And you were wondering why the SEC and certain politicians with extensive connections to the financial services lobby are starting to stir now that it is common knowledge that every single hedge fund and trading desk's woes are a function of HFT run amok (which is exaggerated BS of course, but from Wall Street's darling, HFT has now become the one thing everyone loves to hate, and blame their own underperformance on). And as we suspected, there is a far more structural issue underlying the recent faux-move to restore confidence in markets, namely imminent pain for Wall Street headcounts... and bottom lines. According to Meredith Whitney, who had been relatively quite in recent weeks, Wall Street faces the departure of about 80,000 staffers, or 10% of all, within 18 months, not to mention a major drop in Wall Street compensation. The reason is the same as the one we pointed out earlier: slowing revenue growth, primarily due to the complete collapse in trading volumes, as computers have used their binary elbows to push everyone else out of the markets, and with Wall Street's primary revenue model now being exclusively reliant on trading, this is equivalent to a partial extinction event as many trading firms will have to close. This also means that the New York City economy is facing another major solvency crisis as tax receipts are sure to plummet.
Vix posted a very key bullish reversal ouside the lower bollinger band. Over the last two years, this has been a bearish signal for equities 100% of the time. In January the top in price lagged the low in Volatility by 7 business days, and the lag was 10 business days in April. Buyers beware, you have one or two weeks of fun, and after that comes a strong bearish move which will take the market lower than 1,000 in S&P futures. We will be very carefully following bearish divergence for equity indices to confirm this major signal.
Mike Pento Kicked Off CNBC For Telling Truth, As Dumb Money Manager Says "Nothing Is In A Bubble When People Want To Buy It"Submitted by Tyler Durden on 09/07/2010 16:24 -0400
Some CFA guy (not quite Econ Ph.D.)tells CNBC that "nothing is in a bubble when people want to buy it." At the same time Michael Pento tells CNBC the truth. Guess which one manages to enrage the infantile moderator, and is told to never show his face on CNBC again...
RANsquawk Market Wrap Up - Stocks, Bonds, FX etc. – 07/09/10
In some fields of research, dishonesty and misconceptions can cost lives. In economics, dishonesty and misconceptions can cost MILLIONS of lives. Mainstream financial analysts (and the MSM in general) have lost all sense of responsibility for what they do, and thus, continue to put our society at risk and continue to lose vaster portions of their audience year after year. The problem is that the vacuum left behind by this mass exodus from the MSM has not yet been correctly filled with principled alternative news providers. We are growing everyday, but the information void is still ever present, and the memory hole continues to be exploited by global bankers. Some people don’t know where to turn, and have instead given up on looking for the truth altogether. My only option has been to continue drilling away at the root points of disinformation, along with many other uncompromised researchers, and hope that consistency and perseverance win the day by accumulation and attrition. With that strategy in mind, we will now examine the instabilities behind our current recession/depression. We will then follow by deconstructing the most prominent economic misconceptions surrounding them (often perpetuated by the MSM), along with those misconceptions you will probably hear in the near future… - Giordano Bruno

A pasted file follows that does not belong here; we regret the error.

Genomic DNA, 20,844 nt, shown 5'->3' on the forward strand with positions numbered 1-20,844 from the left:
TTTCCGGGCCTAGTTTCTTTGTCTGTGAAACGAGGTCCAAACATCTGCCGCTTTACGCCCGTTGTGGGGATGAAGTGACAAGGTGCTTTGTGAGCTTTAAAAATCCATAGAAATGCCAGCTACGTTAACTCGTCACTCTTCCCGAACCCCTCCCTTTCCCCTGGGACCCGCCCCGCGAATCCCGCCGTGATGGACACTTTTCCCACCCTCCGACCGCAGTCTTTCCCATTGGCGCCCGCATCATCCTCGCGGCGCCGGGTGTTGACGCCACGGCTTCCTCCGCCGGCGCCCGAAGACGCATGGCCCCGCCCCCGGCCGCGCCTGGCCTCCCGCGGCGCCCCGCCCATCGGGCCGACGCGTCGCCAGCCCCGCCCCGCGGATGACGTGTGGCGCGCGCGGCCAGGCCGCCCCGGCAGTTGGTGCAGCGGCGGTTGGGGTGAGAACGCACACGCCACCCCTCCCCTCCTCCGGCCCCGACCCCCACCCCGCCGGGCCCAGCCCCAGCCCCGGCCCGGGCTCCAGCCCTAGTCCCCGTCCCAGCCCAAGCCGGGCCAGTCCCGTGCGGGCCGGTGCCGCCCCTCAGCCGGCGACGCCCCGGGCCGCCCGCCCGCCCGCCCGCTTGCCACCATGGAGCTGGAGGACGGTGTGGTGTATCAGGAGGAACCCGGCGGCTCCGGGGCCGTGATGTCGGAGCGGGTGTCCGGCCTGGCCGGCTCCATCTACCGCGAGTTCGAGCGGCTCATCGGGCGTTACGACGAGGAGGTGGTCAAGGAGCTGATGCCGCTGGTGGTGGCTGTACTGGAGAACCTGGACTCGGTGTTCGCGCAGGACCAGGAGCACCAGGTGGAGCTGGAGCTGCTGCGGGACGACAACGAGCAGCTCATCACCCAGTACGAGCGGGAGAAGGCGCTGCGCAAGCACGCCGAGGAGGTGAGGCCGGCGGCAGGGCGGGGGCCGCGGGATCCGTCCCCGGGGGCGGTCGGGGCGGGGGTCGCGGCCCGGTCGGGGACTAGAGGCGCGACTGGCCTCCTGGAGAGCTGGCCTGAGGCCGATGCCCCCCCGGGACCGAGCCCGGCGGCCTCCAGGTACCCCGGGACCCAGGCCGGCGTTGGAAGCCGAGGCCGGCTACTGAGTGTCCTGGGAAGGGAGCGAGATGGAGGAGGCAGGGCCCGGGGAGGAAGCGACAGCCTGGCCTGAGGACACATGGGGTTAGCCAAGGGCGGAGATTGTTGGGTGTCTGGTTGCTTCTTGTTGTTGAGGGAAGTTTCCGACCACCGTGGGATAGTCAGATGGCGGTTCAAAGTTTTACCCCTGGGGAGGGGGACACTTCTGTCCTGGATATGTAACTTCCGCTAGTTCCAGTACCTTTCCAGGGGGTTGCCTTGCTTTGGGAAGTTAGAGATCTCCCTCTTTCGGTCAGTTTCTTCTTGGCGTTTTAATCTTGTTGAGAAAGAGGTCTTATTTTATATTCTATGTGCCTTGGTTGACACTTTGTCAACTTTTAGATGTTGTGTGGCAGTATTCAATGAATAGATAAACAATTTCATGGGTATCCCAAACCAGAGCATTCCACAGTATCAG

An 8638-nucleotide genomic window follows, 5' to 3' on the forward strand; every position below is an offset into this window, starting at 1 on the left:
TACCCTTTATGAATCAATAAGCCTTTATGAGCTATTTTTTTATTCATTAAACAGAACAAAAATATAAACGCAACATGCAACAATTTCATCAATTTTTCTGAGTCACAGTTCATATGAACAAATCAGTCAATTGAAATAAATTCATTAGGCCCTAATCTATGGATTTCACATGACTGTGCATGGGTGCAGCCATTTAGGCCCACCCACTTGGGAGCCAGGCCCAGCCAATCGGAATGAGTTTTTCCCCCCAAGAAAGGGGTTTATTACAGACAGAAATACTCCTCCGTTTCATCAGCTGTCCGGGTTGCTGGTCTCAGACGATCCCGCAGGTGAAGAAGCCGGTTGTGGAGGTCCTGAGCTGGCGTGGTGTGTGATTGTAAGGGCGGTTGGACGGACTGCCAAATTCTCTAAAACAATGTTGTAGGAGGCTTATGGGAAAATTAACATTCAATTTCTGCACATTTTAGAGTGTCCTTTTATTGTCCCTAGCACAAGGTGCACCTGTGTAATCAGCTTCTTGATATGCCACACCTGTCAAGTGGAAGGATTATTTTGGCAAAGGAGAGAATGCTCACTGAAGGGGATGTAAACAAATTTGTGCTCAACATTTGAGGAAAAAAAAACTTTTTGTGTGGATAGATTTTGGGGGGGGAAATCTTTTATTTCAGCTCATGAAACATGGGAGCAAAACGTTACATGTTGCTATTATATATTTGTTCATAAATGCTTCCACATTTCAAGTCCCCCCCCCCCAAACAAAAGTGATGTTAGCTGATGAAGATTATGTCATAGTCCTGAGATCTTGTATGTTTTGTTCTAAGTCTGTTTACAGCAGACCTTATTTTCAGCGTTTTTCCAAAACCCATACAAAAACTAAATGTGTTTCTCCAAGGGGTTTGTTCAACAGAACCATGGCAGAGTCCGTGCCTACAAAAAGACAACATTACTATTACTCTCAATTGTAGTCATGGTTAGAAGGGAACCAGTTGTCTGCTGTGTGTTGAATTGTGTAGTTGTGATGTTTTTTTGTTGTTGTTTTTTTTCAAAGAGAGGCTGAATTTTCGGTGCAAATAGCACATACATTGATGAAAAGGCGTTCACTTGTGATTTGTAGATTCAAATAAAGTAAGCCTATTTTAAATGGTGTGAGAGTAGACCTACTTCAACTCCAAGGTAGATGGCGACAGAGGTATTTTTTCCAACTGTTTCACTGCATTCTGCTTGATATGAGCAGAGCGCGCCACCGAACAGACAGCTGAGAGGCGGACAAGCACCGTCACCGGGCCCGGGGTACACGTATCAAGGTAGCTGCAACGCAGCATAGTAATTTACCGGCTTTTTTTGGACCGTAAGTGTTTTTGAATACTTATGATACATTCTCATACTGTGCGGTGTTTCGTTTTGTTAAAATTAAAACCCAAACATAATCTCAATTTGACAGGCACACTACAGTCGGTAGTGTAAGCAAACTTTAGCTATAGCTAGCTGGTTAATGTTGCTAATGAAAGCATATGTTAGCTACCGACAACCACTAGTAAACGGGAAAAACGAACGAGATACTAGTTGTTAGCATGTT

"I can’t remember a time in my 23 years in the market when there was so much confusion and uncertainty about the outlook. As the monetary catastrophe unfolds gradually, some days things look a little brighter, then the sheer enormity of the problem becomes only too apparent once again. Sentiment keeps flipping between optimism and pessimism, but the debt bubble just gets bigger! Noel Gallagher wrote “These are crazy days, but they make me shine”, and that sounds like a good enough motto for trying to invest right now (fingers crossed). The silver price has started to trade differently and it appears that BIG MONEY is moving in to the metal (at long last) and fighting the Cartel. There is evidence that the supply of physical silver is getting tight and it could be the beginning of a major upward move in the price." - Paul Mylchreest's Thunder Road Report
Mary Schapiro is making some waves at the Economic Club of New York, where for the first time ever, she has given some indication she is only two decades behind the curve when it comes to a market that now has a 5 to 1 ratio of HFT to retail participation (yes, you are all not only frontrun daily, but also surrounded by Sky Net). Here is a summary of her key points from the Economic Club speech earlier, courtesy of Themis Trading.